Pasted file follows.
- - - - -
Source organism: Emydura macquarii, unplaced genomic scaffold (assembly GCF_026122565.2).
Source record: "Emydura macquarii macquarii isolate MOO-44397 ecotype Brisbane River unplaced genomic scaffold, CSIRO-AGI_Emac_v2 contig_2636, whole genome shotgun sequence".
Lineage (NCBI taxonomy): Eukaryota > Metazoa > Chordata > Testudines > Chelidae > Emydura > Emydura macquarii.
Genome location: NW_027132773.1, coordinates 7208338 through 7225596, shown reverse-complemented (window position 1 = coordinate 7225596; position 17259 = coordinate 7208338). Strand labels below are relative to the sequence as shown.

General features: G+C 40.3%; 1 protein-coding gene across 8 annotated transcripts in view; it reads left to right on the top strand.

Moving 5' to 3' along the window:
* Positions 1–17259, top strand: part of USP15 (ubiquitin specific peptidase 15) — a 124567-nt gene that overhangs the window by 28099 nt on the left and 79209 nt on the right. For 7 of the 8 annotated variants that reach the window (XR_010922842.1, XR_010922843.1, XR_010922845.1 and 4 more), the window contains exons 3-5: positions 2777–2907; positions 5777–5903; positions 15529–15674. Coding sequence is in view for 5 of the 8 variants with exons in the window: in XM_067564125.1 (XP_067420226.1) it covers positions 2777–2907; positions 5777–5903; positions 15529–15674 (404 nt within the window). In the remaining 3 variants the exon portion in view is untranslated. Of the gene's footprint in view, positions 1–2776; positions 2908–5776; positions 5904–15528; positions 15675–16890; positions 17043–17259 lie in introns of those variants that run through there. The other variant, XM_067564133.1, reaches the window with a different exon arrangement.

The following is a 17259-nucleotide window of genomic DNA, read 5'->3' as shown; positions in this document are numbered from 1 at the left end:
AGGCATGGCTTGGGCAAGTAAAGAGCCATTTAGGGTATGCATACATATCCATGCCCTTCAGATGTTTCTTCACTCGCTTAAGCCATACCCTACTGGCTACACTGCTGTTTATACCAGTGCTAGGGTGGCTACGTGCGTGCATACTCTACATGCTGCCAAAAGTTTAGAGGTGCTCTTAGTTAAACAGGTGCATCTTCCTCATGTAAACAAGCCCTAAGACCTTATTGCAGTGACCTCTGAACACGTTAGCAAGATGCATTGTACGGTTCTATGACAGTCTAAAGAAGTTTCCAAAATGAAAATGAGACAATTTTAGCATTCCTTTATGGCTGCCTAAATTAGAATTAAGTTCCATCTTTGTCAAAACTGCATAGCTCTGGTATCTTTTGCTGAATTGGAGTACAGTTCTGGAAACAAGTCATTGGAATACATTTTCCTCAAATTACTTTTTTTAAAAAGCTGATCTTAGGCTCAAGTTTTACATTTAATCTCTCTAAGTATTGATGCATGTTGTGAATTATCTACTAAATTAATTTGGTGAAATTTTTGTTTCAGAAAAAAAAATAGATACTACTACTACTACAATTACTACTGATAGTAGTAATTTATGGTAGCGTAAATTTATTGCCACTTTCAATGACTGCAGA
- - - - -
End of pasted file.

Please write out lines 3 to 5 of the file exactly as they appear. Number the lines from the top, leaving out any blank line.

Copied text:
Lineage (NCBI taxonomy): Eukaryota > Metazoa > Chordata > Testudines > Chelidae > Emydura > Emydura macquarii.
Genome location: NW_027132773.1, coordinates 7208338 through 7225596, shown reverse-complemented (window position 1 = coordinate 7225596; position 17259 = coordinate 7208338). Strand labels below are relative to the sequence as shown.

General features: G+C 40.3%; 1 protein-coding gene across 8 annotated transcripts in view; it reads left to right on the top strand.